Larceny, Inc. (1942)
Another gangster comedy with Edward G. Robinson. This one actually is laugh out loud funny. This time Robinson plays Pressure Maxwell, an ex-con trying to go legit. He wants to buy a dog-racing outfit, but when the bank won't lend him money the proper way, he decides to rob it. To do so, he buys a luggage shop on the cheap (because it sits on a torn-up road where they are constructing a new subway line). The idea is to tunnel from the shop basement into the bank vault and steal everything. Trouble is customers keep coming in wanting to buy luggage. The more Pressure tries to keep them out the more successful he becomes as a legitimate shop keeper and the less he's able to rob the bank.
Robinson's terrific in the role as the straight-man trying to keep everything together, and the supporting cast, including Broderick Crawford and Jack Wyman as his dim-witted co-conspirators, are hilarious. Anthony Quinn is appropriately menacing as the con who gets word of the bank robbery idea and muscles his way into it even as the rest of the gang are ready to turn into legit luggage salesmen. There's nothing surprising about it but it's great fun.
The Amazing Dr. Clitterhouse (1938)
I really enjoyed revisiting this one. It has been too many years since that first viewing to remember what I didn't like about it, but I can totally see why it rubbed me wrong. The plot involving a doctor who begins committing crimes in order to study the physiological effects so that he can write a book on it is utterly ridiculous. Humphrey Bogart is a snarling, mean gangster with none of the heart he had in so many of his later roles. That's got to be a little jarring when you come in expecting another Rick from Casablanca or Charlie from The African Queen. It is Robinson who plays the lead again and at the time I really didn't know him very well at all.
But watching it now with a better understanding of Bogart's larger career and being a fan of Robinson and old gangster films, I found this film to be rather delightful. The plot is still quite silly but the film never takes it particularly seriously. Robinson is Dr. Clitterhouse, an academic who begins robbing some of the rich friends in his circle to get a feel for what crime does to him physically. Eventually he gets hooked up into "Rocks" Valentine's (Bogart) mob and it turns out he's rather good at being a criminal mastermind. He's got the brains to perfectly plan the jobs, and the demeanor of a doctor so that he can remain cool when things get dicey.
The joy of the film comes from watching him interact with all these dim-bulb crooks who are both amazed by his criminal ingenuity and baffled as to why he's always taking their pulse and temperature. The whole film is a bit batch of nonsense, but it sure is enjoyable to watch.
Key Largo (1948)
I talked about Kid Gallahad, the fifth film in this collection, a few weeks ago so I'll not discuss it again. Instead, I'll talk about a similar film I also watched this week. Key Largo is another crime story starring Edward G. Robinson and Humphrey Bogart. Directed by John Huston, it uses one set (that really does look magnificently like it is in the Florida Keys through all of it was shot on the studio lot) and an eclectic cast to tell a story that builds in tension until you feel like you are gonna explode.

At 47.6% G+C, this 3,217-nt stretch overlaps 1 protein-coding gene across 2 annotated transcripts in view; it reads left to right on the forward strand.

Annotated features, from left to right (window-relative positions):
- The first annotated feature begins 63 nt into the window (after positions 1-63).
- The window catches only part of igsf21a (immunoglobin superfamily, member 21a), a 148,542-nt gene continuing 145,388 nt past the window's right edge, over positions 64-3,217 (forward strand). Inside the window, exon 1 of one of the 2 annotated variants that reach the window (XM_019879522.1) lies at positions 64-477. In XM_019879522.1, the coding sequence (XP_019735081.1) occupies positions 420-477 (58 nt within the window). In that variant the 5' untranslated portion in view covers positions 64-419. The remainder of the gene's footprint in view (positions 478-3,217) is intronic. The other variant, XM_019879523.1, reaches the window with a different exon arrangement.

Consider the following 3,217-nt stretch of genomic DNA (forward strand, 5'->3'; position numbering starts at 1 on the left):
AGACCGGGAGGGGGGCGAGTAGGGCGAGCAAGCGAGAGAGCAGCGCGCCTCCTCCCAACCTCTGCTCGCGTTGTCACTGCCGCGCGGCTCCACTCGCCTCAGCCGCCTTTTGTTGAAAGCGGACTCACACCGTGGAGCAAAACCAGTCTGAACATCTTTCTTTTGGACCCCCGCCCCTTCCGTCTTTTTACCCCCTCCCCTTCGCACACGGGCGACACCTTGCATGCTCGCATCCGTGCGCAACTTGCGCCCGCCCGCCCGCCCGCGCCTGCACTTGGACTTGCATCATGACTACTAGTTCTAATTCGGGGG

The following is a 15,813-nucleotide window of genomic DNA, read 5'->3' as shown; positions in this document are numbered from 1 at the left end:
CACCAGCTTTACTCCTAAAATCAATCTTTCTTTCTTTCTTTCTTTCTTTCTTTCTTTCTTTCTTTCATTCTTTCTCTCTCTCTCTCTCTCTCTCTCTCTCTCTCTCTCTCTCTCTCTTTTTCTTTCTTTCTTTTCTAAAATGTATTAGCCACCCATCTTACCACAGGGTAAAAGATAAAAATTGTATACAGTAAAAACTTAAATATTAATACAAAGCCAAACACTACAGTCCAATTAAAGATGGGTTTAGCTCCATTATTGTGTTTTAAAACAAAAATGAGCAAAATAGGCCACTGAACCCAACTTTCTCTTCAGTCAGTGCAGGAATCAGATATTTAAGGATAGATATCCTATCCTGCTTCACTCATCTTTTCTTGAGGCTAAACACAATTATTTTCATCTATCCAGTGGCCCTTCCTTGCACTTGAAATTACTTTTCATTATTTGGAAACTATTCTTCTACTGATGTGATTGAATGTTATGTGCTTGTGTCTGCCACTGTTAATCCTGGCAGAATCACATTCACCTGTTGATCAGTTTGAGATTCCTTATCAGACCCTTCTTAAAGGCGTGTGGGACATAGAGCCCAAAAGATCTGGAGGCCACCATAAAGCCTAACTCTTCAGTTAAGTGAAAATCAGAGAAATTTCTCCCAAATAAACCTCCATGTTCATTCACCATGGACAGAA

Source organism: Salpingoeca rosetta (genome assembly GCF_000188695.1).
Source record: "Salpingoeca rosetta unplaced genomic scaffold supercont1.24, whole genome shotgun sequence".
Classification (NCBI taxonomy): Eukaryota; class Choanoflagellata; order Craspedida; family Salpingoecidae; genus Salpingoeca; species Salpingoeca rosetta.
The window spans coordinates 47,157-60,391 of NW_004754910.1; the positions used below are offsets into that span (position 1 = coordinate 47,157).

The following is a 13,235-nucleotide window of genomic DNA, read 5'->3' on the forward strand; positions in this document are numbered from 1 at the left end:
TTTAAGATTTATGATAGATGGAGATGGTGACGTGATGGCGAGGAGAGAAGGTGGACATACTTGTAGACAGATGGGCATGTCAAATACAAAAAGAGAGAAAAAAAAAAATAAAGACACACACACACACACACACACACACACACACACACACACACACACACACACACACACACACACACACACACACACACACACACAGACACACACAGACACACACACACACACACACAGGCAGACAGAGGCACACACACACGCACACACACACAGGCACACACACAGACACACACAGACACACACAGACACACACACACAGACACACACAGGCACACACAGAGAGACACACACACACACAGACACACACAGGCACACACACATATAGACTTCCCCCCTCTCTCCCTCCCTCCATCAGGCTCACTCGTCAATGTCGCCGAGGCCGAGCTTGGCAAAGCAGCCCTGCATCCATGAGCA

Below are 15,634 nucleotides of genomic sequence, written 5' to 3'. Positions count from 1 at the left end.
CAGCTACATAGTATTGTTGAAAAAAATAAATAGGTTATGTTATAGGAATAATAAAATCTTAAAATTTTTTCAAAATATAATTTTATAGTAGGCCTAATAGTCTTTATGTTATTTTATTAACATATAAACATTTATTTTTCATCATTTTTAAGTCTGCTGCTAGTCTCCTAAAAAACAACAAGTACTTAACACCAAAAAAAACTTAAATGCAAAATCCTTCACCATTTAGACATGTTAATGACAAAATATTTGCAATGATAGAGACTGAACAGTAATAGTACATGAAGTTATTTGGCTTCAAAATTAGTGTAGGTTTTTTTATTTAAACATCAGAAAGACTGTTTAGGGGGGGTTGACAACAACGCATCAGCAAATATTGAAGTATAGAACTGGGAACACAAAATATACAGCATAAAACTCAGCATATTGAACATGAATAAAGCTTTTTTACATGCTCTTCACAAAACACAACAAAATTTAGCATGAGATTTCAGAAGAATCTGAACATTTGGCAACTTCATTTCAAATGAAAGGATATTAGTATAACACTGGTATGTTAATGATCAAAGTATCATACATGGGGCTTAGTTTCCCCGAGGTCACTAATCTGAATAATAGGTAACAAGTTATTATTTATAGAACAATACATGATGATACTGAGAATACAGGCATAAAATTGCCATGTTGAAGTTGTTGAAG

Bogart is Major Frank McCloud, who has come to the Hotel Largo to visit James Temple (Lionel Barrymore) and Nora Temple (Lauren Bacall), the father and wife of a man Frank served with in Italy during the War. He's paying his respects as that man was killed in battle. Also staying at the hotel are a group of gangsters lead by Johnny Rocco (Robinson), who are awaiting a shipment of counterfeit money.
Tensions escalate between the two groups to an almost unbearable level. Not helping matters is the hurricane stirring outside and the group of natives trying to seek shelter. Robinson is at his most menacing, and Bogart is well into his noble cynic mode. Bacall is as wonderful as ever and Barrymore steals every scene he is in. Huston pushes the shots in tighter and tighter, giving it a claustrophobic feel. It takes a good twenty minutes for Robinson to show up, but his shadow looms large. Much like Orson Welles in The Third Man, his actual introduction (Robinson lying in a bath, smoking a cigar, his belly swelling out of the water) on screen is one for the ages.
It is a near-perfect film and one I can't recommend highly enough.
John Prine - "When I Get To Heaven"
John Prine is one of the great American songwriters. His songs are often riotously funny and whimsical, wise beyond their age and full of melancholy. He's been in the hospital this week with Covid-19 like symptoms. So far he's hanging in there but it doesn't look good.
Here, he is singing a song from his latest album, The Tree of Forgivness, from his last performance on Austin City Limits. Like so many of his songs, it is sly and beautiful, lovely, and sad. Here's hoping he doesn't get to heaven just yet, but lives long and has plenty of more songs to sing. Get well, John, we need you more than ever.